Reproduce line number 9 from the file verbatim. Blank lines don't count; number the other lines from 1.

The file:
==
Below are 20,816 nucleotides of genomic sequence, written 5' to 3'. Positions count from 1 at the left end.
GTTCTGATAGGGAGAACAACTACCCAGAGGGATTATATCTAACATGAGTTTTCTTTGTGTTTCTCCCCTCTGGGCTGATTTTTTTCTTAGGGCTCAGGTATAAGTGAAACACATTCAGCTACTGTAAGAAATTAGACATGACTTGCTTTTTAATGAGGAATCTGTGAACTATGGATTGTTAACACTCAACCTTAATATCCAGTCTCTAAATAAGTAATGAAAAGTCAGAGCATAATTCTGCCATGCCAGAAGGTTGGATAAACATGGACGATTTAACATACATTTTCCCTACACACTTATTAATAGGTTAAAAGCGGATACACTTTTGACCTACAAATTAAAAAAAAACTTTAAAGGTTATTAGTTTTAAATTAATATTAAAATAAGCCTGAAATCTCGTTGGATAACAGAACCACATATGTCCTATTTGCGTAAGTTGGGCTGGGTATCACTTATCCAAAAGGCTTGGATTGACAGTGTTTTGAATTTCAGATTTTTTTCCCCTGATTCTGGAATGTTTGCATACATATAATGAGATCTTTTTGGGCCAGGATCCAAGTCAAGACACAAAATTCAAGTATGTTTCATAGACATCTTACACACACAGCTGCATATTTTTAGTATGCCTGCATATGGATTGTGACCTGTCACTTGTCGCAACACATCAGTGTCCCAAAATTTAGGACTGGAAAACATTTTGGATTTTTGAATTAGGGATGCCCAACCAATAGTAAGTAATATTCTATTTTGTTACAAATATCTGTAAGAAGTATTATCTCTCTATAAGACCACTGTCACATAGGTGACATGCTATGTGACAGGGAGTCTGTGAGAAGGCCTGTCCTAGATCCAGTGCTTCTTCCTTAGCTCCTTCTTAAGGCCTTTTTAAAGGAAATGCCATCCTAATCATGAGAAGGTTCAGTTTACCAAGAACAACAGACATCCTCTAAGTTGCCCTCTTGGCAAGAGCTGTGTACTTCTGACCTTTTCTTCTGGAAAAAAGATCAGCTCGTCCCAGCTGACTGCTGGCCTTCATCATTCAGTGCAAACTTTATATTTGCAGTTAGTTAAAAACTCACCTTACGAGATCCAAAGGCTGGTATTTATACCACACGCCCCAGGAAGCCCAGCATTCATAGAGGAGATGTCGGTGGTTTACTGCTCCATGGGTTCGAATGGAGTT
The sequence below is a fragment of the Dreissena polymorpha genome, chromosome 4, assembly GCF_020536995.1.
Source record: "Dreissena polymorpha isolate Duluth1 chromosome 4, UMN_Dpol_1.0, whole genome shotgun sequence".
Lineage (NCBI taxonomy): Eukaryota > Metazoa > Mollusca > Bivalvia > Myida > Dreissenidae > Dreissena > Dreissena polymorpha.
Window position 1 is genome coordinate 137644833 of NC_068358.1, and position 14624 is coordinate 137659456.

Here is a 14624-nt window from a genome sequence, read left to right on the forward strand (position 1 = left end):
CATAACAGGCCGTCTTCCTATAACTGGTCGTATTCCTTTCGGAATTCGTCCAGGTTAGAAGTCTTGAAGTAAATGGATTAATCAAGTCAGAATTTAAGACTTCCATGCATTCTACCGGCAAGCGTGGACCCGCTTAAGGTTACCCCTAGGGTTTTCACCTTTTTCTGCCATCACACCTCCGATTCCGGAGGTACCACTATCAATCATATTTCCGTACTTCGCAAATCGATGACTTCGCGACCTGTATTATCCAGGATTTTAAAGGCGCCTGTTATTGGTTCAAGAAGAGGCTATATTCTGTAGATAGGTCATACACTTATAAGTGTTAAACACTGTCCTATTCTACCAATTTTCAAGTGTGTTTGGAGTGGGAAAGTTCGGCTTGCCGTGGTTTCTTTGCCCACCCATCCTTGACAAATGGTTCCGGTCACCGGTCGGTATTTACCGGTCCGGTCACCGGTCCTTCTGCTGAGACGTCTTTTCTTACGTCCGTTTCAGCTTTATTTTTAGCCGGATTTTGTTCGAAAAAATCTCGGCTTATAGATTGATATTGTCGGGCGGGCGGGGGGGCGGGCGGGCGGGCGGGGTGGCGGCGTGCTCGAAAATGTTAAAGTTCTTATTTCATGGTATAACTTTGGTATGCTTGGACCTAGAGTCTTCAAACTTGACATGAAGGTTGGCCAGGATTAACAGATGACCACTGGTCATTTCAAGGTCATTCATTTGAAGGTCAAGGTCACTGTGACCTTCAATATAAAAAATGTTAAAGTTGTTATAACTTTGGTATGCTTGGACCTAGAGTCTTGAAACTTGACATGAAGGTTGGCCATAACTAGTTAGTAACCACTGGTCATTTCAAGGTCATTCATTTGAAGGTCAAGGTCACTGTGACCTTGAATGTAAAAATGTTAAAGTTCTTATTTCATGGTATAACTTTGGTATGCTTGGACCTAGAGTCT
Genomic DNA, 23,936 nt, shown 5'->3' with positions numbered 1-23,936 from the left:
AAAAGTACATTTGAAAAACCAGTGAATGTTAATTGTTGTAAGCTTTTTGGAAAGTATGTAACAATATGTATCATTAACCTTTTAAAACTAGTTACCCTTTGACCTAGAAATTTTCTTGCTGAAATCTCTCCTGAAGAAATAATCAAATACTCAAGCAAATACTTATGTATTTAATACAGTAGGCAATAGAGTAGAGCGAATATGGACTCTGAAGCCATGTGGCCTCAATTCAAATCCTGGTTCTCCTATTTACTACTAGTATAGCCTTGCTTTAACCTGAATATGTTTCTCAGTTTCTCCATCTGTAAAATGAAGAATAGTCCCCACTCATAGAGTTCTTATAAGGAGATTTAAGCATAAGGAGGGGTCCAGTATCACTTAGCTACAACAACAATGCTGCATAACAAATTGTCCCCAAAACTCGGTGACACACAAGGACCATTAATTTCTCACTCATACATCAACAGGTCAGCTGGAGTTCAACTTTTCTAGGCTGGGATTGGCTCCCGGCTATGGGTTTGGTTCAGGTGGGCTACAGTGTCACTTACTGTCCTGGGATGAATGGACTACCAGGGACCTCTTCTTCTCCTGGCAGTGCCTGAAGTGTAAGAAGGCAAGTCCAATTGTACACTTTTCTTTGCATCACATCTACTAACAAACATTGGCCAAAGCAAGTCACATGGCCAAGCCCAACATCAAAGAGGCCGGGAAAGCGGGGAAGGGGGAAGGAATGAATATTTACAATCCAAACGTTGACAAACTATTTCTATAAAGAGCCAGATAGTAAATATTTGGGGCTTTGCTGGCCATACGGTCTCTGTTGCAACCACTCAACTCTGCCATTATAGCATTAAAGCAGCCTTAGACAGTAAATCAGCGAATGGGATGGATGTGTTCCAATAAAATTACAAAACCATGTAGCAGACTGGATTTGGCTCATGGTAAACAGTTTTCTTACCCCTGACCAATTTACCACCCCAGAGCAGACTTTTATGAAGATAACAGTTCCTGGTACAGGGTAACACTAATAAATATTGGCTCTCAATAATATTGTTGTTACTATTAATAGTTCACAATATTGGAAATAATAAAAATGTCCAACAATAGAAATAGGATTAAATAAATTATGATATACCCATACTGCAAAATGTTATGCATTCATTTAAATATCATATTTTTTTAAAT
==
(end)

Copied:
Genomic DNA, 23,936 nt, shown 5'->3' with positions numbered 1-23,936 from the left: